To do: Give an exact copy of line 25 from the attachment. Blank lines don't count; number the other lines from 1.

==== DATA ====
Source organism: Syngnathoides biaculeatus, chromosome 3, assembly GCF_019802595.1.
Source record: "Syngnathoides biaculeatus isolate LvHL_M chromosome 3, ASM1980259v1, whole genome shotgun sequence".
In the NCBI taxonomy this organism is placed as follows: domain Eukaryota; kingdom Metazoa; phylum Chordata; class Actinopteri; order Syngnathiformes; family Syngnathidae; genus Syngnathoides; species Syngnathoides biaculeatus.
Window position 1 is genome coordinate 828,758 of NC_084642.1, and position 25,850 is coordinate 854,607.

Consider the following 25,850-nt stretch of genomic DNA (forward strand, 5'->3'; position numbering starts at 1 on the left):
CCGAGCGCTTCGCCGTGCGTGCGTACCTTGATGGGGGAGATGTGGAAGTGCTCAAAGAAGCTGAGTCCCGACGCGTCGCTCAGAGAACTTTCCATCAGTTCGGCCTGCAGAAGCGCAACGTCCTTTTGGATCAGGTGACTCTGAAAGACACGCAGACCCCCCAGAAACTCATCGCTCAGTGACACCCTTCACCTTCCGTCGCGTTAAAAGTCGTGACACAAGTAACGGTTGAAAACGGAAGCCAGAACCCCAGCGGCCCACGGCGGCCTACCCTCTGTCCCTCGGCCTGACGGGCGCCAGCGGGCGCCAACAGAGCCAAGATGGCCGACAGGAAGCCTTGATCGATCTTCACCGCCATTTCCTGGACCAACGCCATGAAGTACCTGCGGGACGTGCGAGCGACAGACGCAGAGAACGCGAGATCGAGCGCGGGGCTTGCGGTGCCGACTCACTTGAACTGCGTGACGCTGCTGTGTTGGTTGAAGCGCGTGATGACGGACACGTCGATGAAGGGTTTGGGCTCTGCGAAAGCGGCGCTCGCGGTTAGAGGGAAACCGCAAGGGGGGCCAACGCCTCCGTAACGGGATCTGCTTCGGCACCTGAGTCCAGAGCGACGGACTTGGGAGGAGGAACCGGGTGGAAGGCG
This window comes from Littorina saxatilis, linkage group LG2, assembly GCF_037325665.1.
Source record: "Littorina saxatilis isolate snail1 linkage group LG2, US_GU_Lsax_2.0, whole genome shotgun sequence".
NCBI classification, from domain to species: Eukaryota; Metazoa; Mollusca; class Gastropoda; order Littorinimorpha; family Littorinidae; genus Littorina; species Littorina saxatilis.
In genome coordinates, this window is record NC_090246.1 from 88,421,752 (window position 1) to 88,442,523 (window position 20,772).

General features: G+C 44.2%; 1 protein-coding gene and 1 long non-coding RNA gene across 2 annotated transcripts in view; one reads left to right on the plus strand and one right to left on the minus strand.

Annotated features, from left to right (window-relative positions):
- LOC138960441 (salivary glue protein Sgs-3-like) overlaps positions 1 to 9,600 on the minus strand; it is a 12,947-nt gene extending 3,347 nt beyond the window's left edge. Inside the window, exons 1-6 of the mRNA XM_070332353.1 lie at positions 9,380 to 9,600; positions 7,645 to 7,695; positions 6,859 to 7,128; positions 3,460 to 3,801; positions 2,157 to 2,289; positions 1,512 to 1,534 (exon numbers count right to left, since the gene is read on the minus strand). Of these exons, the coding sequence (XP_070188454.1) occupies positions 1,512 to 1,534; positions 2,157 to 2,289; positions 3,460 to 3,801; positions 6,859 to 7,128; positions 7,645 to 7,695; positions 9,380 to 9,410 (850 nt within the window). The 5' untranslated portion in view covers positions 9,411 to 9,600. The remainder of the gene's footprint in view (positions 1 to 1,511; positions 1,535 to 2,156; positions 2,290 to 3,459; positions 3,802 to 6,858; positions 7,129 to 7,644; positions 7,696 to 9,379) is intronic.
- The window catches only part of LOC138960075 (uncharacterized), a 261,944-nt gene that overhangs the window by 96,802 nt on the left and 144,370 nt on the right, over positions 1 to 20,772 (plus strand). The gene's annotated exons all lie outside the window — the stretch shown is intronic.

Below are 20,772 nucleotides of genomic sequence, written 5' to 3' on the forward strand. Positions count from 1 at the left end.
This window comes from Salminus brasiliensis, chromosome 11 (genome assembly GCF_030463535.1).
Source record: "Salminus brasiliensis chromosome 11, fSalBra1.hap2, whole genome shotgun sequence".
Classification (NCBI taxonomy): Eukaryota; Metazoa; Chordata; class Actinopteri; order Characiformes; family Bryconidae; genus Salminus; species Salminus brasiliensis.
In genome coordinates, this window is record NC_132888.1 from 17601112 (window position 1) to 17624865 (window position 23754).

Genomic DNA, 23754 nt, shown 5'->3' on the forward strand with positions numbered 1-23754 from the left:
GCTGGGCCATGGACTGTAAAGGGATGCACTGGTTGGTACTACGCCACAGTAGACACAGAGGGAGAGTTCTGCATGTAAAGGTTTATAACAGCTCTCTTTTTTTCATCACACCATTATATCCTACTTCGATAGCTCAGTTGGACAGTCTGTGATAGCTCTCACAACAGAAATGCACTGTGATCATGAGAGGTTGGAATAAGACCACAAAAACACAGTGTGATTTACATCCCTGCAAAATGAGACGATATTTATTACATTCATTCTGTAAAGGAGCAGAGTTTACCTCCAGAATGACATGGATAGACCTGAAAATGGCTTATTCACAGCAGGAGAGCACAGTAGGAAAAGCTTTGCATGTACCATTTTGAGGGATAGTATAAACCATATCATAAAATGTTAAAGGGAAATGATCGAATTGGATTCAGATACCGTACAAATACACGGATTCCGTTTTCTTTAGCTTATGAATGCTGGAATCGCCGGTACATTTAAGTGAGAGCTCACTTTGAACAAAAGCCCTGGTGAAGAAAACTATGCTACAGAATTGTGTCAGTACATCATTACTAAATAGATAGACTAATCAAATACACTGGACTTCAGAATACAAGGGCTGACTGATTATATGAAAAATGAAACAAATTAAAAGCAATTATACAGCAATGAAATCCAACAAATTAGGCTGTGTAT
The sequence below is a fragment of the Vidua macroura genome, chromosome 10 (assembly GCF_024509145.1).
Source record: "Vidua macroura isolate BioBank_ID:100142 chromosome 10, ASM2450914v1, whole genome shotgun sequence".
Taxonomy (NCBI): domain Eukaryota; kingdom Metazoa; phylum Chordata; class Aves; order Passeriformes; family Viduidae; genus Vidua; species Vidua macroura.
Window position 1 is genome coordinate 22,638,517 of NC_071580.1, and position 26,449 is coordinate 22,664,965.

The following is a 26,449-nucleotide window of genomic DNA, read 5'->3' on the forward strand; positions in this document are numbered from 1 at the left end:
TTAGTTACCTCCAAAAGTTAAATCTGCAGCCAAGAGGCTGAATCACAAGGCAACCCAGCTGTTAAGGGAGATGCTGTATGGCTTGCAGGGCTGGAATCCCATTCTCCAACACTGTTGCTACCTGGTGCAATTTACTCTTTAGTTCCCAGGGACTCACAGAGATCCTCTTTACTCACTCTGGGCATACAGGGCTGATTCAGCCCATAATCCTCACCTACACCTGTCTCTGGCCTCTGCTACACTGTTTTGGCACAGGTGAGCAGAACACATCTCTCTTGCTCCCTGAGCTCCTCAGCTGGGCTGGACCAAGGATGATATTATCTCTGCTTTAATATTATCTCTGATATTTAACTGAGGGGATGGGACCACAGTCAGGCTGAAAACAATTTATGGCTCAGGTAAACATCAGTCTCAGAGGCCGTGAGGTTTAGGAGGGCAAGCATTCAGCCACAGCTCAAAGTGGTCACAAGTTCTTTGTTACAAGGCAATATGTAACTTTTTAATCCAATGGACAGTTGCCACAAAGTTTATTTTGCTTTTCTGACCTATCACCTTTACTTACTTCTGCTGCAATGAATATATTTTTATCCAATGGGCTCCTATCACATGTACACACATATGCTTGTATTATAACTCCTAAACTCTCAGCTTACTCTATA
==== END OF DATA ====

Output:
Window position 1 is genome coordinate 22,638,517 of NC_071580.1, and position 26,449 is coordinate 22,664,965.